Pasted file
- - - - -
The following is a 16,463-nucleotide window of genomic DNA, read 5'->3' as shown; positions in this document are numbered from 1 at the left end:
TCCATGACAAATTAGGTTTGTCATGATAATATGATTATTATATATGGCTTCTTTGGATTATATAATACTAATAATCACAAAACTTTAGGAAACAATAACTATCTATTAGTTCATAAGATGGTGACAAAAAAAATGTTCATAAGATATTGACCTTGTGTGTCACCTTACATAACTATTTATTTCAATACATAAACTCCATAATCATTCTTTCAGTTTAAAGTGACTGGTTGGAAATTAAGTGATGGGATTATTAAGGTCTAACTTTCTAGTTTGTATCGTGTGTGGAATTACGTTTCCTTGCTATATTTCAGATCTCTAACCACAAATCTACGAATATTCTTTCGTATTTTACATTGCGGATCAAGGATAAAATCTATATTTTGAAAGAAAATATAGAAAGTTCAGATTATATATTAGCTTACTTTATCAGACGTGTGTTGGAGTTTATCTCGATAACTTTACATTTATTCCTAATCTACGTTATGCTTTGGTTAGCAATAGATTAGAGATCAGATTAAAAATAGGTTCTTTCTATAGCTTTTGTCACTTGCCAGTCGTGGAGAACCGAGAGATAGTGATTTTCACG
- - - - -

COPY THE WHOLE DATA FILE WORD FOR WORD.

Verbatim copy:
The following is a 16,463-nucleotide window of genomic DNA, read 5'->3' as shown; positions in this document are numbered from 1 at the left end:
TCCATGACAAATTAGGTTTGTCATGATAATATGATTATTATATATGGCTTCTTTGGATTATATAATACTAATAATCACAAAACTTTAGGAAACAATAACTATCTATTAGTTCATAAGATGGTGACAAAAAAAATGTTCATAAGATATTGACCTTGTGTGTCACCTTACATAACTATTTATTTCAATACATAAACTCCATAATCATTCTTTCAGTTTAAAGTGACTGGTTGGAAATTAAGTGATGGGATTATTAAGGTCTAACTTTCTAGTTTGTATCGTGTGTGGAATTACGTTTCCTTGCTATATTTCAGATCTCTAACCACAAATCTACGAATATTCTTTCGTATTTTACATTGCGGATCAAGGATAAAATCTATATTTTGAAAGAAAATATAGAAAGTTCAGATTATATATTAGCTTACTTTATCAGACGTGTGTTGGAGTTTATCTCGATAACTTTACATTTATTCCTAATCTACGTTATGCTTTGGTTAGCAATAGATTAGAGATCAGATTAAAAATAGGTTCTTTCTATAGCTTTTGTCACTTGCCAGTCGTGGAGAACCGAGAGATAGTGATTTTCACG